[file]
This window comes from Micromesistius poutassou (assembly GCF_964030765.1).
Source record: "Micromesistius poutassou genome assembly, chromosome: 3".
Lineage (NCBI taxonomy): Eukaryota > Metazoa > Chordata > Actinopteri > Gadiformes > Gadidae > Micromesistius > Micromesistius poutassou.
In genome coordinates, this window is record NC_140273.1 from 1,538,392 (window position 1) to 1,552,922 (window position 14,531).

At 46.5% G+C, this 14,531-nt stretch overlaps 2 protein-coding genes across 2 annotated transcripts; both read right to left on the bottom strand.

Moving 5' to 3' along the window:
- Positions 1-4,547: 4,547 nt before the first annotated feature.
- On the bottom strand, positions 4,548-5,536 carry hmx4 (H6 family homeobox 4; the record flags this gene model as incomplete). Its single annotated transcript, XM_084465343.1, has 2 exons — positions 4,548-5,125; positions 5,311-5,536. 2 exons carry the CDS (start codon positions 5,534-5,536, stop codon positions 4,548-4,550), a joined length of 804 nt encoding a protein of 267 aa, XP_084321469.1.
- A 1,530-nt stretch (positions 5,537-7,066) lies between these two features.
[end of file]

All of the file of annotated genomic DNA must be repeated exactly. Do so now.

This window comes from Micromesistius poutassou (assembly GCF_964030765.1).
Source record: "Micromesistius poutassou genome assembly, chromosome: 3".
Lineage (NCBI taxonomy): Eukaryota > Metazoa > Chordata > Actinopteri > Gadiformes > Gadidae > Micromesistius > Micromesistius poutassou.
In genome coordinates, this window is record NC_140273.1 from 1,538,392 (window position 1) to 1,552,922 (window position 14,531).

At 46.5% G+C, this 14,531-nt stretch overlaps 2 protein-coding genes across 2 annotated transcripts; both read right to left on the bottom strand.

Moving 5' to 3' along the window:
- Positions 1-4,547: 4,547 nt before the first annotated feature.
- On the bottom strand, positions 4,548-5,536 carry hmx4 (H6 family homeobox 4; the record flags this gene model as incomplete). Its single annotated transcript, XM_084465343.1, has 2 exons — positions 4,548-5,125; positions 5,311-5,536. 2 exons carry the CDS (start codon positions 5,534-5,536, stop codon positions 4,548-4,550), a joined length of 804 nt encoding a protein of 267 aa, XP_084321469.1.
- A 1,530-nt stretch (positions 5,537-7,066) lies between these two features.